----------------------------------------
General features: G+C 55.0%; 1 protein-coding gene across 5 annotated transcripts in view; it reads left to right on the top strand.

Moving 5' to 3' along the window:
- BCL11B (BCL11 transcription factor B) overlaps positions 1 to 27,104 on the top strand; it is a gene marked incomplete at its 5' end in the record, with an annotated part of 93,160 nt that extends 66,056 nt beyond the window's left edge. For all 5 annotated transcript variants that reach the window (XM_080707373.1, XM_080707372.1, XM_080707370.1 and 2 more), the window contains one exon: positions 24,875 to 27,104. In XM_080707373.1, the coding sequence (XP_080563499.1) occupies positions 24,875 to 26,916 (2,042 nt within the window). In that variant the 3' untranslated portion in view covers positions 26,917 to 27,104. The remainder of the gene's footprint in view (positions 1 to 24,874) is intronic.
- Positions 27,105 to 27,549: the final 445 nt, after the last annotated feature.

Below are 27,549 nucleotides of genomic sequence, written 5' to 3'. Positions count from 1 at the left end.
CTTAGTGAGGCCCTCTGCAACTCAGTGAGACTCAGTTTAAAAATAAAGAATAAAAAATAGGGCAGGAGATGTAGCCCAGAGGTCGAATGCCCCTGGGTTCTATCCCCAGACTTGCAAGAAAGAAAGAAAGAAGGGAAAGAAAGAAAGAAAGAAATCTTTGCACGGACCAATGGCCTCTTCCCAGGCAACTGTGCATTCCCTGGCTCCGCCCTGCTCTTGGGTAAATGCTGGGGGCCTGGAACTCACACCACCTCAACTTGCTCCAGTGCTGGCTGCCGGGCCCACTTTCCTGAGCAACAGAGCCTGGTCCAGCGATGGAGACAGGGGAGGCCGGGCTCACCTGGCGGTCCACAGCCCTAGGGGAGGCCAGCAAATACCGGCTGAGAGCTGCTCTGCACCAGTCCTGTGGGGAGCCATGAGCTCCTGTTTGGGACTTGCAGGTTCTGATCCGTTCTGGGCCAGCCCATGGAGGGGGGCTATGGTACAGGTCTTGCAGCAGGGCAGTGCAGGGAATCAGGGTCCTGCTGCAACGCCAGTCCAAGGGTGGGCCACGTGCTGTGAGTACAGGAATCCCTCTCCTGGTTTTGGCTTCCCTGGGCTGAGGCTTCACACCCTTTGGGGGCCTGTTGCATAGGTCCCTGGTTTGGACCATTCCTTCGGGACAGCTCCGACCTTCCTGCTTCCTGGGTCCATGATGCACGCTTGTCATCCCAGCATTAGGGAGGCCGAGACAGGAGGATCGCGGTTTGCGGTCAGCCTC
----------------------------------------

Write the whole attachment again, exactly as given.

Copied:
General features: G+C 55.0%; 1 protein-coding gene across 5 annotated transcripts in view; it reads left to right on the top strand.

Moving 5' to 3' along the window:
- BCL11B (BCL11 transcription factor B) overlaps positions 1 to 27,104 on the top strand; it is a gene marked incomplete at its 5' end in the record, with an annotated part of 93,160 nt that extends 66,056 nt beyond the window's left edge. For all 5 annotated transcript variants that reach the window (XM_080707373.1, XM_080707372.1, XM_080707370.1 and 2 more), the window contains one exon: positions 24,875 to 27,104. In XM_080707373.1, the coding sequence (XP_080563499.1) occupies positions 24,875 to 26,916 (2,042 nt within the window). In that variant the 3' untranslated portion in view covers positions 26,917 to 27,104. The remainder of the gene's footprint in view (positions 1 to 24,874) is intronic.
- Positions 27,105 to 27,549: the final 445 nt, after the last annotated feature.

Below are 27,549 nucleotides of genomic sequence, written 5' to 3'. Positions count from 1 at the left end.
CTTAGTGAGGCCCTCTGCAACTCAGTGAGACTCAGTTTAAAAATAAAGAATAAAAAATAGGGCAGGAGATGTAGCCCAGAGGTCGAATGCCCCTGGGTTCTATCCCCAGACTTGCAAGAAAGAAAGAAAGAAGGGAAAGAAAGAAAGAAAGAAATCTTTGCACGGACCAATGGCCTCTTCCCAGGCAACTGTGCATTCCCTGGCTCCGCCCTGCTCTTGGGTAAATGCTGGGGGCCTGGAACTCACACCACCTCAACTTGCTCCAGTGCTGGCTGCCGGGCCCACTTTCCTGAGCAACAGAGCCTGGTCCAGCGATGGAGACAGGGGAGGCCGGGCTCACCTGGCGGTCCACAGCCCTAGGGGAGGCCAGCAAATACCGGCTGAGAGCTGCTCTGCACCAGTCCTGTGGGGAGCCATGAGCTCCTGTTTGGGACTTGCAGGTTCTGATCCGTTCTGGGCCAGCCCATGGAGGGGGGCTATGGTACAGGTCTTGCAGCAGGGCAGTGCAGGGAATCAGGGTCCTGCTGCAACGCCAGTCCAAGGGTGGGCCACGTGCTGTGAGTACAGGAATCCCTCTCCTGGTTTTGGCTTCCCTGGGCTGAGGCTTCACACCCTTTGGGGGCCTGTTGCATAGGTCCCTGGTTTGGACCATTCCTTCGGGACAGCTCCGACCTTCCTGCTTCCTGGGTCCATGATGCACGCTTGTCATCCCAGCATTAGGGAGGCCGAGACAGGAGGATCGCGGTTTGCGGTCAGCCTC